Paul Levy: Partners' 'Chutzpah' On $40M Donation

Former Beth Israel Deaconess chief Paul Levy

Paul Levy's Not Running A Hospital blog is particularly punchy today.

So here, in its entirety, is his latest post. In it, he comments on a news story published in The Boston Globe this weekend. It suggested that Partners HealthCare, which had promised $40 million to help alleviate rising health care costs in the region, might pay out the money through renegotiated insurance contracts, rather than simply writing a check. (Partners posts clarification on its blog here, saying Partners "plans to pay the $40 million regardless of whether the talks with insurers produce results.")

Here's Paul's post:

Chutzpah, timidity, prediction, policy
What do you call it when a hospital and physician system gets to collect an extra, say, $200 million per year in insurance payments for a decade and a half? What do you call it when that system promises a one-time donation of $40 million towards a crisis in individual and small business insurance premiums, but then says, "We didn't necessarily mean cash" — but preferably a negotiated offset to a previously unspecified and unknowable level of future rates?


What do you call it when the Commonwealth has the legal authority to publicize the data it has already collected and to take actions to moderate the payments made by insurance companies to this hospital and physician system, but chooses not to?


What do you call this?

The parties agree to experiment with bundled payments for certain diseases and procedures, staying far away, though, from a full system of capitation. The parties agree to a general rate increase of just a few percent. Together, they will say, this will "bend the cost curve" for this large group of doctors and hospitals. There won't be much talk about the fact that the base upon which the bundled payments and other fee-for-service payments is set remains far above market.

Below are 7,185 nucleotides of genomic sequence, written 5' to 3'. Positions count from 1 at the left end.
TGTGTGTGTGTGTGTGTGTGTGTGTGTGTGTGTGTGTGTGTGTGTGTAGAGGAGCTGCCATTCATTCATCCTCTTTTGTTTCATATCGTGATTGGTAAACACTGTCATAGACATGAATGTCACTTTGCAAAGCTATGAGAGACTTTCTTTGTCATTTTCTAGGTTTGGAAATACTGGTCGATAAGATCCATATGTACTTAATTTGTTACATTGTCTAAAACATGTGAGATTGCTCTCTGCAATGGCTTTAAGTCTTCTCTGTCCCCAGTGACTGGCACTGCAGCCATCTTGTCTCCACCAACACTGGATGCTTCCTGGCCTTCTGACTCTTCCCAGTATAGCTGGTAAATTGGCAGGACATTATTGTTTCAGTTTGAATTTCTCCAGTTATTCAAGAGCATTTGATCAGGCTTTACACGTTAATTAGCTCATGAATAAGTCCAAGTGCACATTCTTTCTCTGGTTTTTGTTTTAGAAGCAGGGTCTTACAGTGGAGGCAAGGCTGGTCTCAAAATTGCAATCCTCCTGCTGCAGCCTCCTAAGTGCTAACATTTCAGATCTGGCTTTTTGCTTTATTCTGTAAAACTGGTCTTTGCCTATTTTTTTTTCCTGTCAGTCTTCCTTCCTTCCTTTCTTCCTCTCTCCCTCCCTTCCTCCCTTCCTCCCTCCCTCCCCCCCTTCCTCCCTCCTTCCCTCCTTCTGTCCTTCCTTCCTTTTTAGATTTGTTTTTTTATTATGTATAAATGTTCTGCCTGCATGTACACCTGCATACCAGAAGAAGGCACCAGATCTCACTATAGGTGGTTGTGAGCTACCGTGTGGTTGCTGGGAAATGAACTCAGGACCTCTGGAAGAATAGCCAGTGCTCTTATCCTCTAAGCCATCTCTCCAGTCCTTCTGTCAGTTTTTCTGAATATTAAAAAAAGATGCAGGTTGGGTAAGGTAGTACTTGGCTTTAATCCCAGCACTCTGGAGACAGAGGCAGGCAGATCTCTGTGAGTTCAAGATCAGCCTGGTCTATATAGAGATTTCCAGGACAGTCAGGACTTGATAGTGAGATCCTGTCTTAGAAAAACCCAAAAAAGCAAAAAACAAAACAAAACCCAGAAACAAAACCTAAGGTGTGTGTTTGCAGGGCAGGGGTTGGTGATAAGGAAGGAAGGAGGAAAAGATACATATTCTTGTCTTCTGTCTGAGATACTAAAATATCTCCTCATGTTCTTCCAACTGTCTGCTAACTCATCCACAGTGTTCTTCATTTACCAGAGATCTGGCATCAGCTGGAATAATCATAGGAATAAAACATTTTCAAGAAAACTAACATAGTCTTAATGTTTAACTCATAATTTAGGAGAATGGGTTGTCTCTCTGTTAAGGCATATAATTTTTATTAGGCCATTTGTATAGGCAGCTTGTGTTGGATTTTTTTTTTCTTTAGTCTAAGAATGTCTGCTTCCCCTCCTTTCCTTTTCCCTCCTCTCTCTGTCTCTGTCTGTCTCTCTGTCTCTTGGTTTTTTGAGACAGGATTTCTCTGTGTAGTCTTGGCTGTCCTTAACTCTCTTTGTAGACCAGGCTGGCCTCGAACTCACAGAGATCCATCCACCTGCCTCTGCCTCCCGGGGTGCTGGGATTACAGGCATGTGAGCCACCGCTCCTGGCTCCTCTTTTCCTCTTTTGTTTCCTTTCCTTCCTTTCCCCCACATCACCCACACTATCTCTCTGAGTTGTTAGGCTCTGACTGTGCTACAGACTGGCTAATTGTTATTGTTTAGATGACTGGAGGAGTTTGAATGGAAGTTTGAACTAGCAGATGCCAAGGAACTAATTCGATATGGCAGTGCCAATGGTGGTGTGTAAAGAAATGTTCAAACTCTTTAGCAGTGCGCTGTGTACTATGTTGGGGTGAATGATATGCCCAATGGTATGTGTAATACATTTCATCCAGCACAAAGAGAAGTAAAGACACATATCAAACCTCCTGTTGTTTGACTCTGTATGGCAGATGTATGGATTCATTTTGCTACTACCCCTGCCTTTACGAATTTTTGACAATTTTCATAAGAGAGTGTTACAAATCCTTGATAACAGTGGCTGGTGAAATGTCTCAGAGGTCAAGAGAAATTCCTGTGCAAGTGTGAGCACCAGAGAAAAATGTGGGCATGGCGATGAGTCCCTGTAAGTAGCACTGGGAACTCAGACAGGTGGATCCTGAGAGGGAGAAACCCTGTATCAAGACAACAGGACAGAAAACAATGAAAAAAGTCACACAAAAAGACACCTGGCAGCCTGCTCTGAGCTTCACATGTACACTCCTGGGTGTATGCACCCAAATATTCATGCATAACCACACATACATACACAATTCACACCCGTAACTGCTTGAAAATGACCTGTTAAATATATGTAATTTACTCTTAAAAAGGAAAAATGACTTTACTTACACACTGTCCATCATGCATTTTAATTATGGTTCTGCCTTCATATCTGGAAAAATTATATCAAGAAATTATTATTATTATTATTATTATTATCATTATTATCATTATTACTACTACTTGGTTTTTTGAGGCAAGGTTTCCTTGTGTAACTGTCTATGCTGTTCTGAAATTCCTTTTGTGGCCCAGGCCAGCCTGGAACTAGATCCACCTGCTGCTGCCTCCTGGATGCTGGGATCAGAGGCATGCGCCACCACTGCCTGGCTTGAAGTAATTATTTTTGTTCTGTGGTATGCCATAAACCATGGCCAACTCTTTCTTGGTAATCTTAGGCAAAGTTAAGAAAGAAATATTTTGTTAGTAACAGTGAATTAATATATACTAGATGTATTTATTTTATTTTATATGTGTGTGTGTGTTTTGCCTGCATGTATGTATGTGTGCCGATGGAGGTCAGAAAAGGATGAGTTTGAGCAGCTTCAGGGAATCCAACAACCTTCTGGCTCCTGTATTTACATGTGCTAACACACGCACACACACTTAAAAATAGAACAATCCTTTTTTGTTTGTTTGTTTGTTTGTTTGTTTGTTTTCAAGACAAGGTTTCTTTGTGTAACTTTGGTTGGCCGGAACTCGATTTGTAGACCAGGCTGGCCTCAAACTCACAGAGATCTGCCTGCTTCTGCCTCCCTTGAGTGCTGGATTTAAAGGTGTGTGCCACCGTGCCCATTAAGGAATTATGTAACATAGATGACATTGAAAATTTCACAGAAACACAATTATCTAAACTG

End result: Continued use of market power as the prime determinant in setting reimbursement rates.

A pretty accurate prediction.

What do you call it when all this is happening before our eyes?

Massachusetts health care policy.

This program aired on August 2, 2011. The audio for this program is not available.

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Rachel Zimmerman Reporter
Rachel Zimmerman previously reported on health and the intersection of health and business for WBUR. She is working on a memoir about rebuilding her family after her husband’s suicide. 



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